A: Any time CreativePro.com presents a set of Photoshop brushes for download, we try to include an image of the brushes themselves or the brushes in use. Still, you'll often times you’ll want to see everything inside the .ABR before installing it. That’s where an .ABR viewer or previewer comes in.
There are many free and commercial viewers for both Mac OSX and Windows. Here are a couple to get you started: abrViewer.NET for Windows and BrushView QuickLook PlugIn for Mac OSX. If you don’t like the ones linked above, you can find many more options by searching Google for "ABR viewer" or "ABR preview".
Q: Where do I find the new brushes after I add them to Photoshop?
A: Once installed, your new brushes will be in Photoshop's Brush palette. If you appended the new brush set to your existing brushes, then the new brushes will be at the bottom of the Brush palette’s list of brushes. If you replaced your existing brushes with the new set, then the entire content of the Brush palette will be the new brushes.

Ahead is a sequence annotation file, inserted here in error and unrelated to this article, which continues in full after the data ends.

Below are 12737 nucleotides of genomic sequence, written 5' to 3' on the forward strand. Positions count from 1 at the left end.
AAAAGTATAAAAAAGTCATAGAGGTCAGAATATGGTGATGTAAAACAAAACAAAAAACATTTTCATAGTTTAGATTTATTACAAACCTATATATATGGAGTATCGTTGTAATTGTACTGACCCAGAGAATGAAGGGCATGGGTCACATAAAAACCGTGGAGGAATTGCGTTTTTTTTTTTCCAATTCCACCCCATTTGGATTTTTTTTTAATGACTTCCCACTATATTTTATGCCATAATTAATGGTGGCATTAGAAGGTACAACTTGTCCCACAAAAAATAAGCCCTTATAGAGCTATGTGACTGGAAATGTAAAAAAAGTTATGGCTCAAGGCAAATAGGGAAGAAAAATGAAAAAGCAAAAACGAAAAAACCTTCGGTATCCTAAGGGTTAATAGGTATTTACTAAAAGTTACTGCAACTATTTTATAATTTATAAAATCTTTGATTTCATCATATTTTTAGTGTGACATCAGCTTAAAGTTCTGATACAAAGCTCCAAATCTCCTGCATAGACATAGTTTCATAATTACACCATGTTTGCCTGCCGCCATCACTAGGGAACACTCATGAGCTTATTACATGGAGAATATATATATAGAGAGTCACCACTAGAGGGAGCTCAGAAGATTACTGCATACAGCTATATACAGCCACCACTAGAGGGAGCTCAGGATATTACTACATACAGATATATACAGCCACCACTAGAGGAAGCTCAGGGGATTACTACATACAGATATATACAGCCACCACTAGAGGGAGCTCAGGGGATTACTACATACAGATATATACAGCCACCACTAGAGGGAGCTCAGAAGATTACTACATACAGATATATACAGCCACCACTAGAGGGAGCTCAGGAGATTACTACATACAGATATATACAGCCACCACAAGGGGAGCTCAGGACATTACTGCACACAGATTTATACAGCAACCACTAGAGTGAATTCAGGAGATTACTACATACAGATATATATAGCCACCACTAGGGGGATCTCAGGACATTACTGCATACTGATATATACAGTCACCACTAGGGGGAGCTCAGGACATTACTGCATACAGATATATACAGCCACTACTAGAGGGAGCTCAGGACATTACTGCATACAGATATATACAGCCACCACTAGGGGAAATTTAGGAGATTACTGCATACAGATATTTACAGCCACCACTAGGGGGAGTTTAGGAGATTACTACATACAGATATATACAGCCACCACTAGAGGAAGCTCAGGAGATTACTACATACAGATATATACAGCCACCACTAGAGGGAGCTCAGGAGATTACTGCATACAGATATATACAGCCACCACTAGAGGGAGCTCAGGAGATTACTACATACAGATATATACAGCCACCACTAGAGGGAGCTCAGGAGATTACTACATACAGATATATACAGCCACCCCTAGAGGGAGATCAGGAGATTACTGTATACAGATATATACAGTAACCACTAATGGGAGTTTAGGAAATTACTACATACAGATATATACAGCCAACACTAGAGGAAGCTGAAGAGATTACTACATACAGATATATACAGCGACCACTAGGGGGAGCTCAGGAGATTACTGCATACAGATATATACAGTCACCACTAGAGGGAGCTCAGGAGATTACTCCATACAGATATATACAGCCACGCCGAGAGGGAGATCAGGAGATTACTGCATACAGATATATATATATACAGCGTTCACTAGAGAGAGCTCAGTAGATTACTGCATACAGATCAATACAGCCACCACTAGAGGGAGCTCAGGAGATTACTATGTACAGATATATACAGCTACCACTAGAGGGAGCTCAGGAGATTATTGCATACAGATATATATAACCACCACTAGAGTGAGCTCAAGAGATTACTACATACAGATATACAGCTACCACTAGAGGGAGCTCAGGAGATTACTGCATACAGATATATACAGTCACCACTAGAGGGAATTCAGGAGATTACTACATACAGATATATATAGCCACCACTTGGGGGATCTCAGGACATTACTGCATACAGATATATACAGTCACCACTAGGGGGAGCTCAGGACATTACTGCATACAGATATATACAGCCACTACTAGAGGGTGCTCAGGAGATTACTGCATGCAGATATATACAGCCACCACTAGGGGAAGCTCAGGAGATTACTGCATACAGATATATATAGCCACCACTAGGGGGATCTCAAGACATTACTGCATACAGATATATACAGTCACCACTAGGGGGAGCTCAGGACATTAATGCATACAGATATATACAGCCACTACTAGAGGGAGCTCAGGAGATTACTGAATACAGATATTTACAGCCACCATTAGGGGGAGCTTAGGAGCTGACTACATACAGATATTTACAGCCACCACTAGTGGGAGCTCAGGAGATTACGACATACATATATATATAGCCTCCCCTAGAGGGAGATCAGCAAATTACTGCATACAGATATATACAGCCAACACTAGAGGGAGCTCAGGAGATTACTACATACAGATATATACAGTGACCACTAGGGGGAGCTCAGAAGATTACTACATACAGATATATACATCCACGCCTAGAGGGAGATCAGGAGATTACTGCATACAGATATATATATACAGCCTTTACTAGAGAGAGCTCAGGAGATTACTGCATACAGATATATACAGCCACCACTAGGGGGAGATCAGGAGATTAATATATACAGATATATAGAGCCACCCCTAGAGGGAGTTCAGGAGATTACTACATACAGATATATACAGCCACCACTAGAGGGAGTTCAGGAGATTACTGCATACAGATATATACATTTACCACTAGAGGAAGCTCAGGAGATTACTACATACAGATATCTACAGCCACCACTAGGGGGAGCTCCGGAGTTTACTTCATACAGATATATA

You can open the Brush palette and select a brush by first switching to the Brush tool (keyboard shortcut B) and then either clicking the down arrow beside the brush preview on the Options panel or choosing Brushes from the Window menu to launch the floating Brushes panel.
Q: Will the brush set replace my existing Photoshop brushes?
A: Not if you choose the Load Brushes command from the Brush palette popup menu. New brushes will be appended to the end of your existing list of brushes. Choosing the Replace Brushes command from the Brush palette popup menu, however, will remove all existing brushes and replace them with the new .ABR set loaded.